Wakanda Forever cinematographer on the ending – The Hollywood Reporter

It’s been a remarkable year for Black Panther: Wakanda forever cinematographer Autumn Durald Arkapaw. She earned her first Emmy nomination with her debut Marvel project, the Disney+ series Lokithen praised for her work on set Black Panther: Wakanda forever, will end the season as one of the highest-grossing films of the year. At press time, it has crossed the $400 million mark at the domestic box office and earned $767.8 million worldwide.

She landed the gig when the director’s frequent collaborator Ryan Coogler and her friend, DP Rachel Morrison, had a scheduling conflict and were unable to make a sequel to the hit movie of the year. 2018. “When Rachel found out she couldn’t shoot newspaper 2, she named me,” explains Durald Arkapaw, who, like Morrison, is an AFI graduate. “Obviously I was interested. But after talking to Ryan and meeting him, it strengthens me even more, because he is a very special person.”

At the time, Chadwick Boseman, who played T’Challa/Black Panther, had passed away and the script was being revised. The filmmakers chose not to re-enact T’Challa, but let the character die of illness as the film began. “We will pay tribute to him, and that will be very sensitive. I took it very seriously.”

In terms of visual style, she reflects that “what they did [on the original] too groundbreaking. The aim this time is to explore that further and bring more scope to that world.” The film introduces new worlds and characters, and according to the theme, “we are shining more light on our heroines… dealing with grief, rebirth.” Durald Arkapaw used anamorphic lenses for a wider field of view. “The glass that we chose offers some of the more classic qualities, more aberrations, a more dreamy quality,” she said. She and Coogler wanted natural and realistic lighting.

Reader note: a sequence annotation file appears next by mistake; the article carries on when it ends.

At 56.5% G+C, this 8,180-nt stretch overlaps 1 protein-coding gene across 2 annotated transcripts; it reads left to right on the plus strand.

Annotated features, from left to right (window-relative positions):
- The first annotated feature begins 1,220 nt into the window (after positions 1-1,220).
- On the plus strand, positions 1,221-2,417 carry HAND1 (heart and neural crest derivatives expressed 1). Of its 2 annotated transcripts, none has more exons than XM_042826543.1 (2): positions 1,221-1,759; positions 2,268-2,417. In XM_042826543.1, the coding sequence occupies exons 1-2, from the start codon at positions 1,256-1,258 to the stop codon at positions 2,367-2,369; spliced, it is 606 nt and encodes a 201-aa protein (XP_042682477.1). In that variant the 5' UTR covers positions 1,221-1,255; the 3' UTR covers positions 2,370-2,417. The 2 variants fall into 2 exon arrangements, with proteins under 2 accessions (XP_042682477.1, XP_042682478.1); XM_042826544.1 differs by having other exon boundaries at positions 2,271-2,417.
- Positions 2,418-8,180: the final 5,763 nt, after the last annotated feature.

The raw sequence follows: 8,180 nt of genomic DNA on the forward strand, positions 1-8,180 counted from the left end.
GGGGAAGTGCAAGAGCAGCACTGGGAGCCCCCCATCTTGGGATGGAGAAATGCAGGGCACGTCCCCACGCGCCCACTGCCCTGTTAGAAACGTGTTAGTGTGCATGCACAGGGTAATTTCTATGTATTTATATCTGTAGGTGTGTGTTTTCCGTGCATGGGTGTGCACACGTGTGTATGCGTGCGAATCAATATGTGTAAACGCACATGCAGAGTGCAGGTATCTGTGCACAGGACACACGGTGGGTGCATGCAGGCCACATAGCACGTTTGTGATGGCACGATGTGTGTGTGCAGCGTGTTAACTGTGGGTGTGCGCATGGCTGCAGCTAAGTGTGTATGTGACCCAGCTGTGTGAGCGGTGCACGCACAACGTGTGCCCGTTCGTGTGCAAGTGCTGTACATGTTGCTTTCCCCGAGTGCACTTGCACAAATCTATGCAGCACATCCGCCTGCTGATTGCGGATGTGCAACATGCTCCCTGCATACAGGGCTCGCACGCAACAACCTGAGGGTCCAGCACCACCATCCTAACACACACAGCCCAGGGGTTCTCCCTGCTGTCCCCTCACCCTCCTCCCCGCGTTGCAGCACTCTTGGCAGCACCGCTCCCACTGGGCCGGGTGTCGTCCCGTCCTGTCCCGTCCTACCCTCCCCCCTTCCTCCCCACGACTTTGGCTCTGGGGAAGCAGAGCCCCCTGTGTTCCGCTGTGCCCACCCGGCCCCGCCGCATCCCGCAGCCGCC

T'Challa's funeral.

T’Challa’s funeral.

Courtesy of Marvel Studios

Much of the film was shot in Atlanta, but additional scenes were shot on location, including an intimate scene shot on a beach in Puerto Rico. There, Letitia Wright’s Shuri burns her clothes and allows herself to grieve with her brother. And, as part of the end credits (spoiler alert!), she meets Nakia (Lupita Nyong’o), who reveals that she and T’Challa have a son. “Ryan and I want [shoot] at the end of the day. It was the best light for the angle we wanted. And we had a bit of luck; it was windy that day, and the trees were blown away. Not much cloud cover. You’ve got a beautiful, bright light in the lens.”

She continued, “Their performance was sensitive and beautiful. It was one of the most impactful things I’ve ever photographed, where everything was so beautiful and natural. And on a beach in Puerto Rico, where we were watching the sunset right behind her…”

Durald Arkapaw added: “It encapsulates the content of this movie. It’s about family, and it’s about reincarnation. It’s about trying to let go of grief, but it’s still with you, and sometimes you have to carry it with you, and you’re reminded of it. It was one of the best endings I think I’ve ever seen.”

This story first appeared in the December independent issue of The Hollywood Reporter. To receive the magazine, click here to subscribe.


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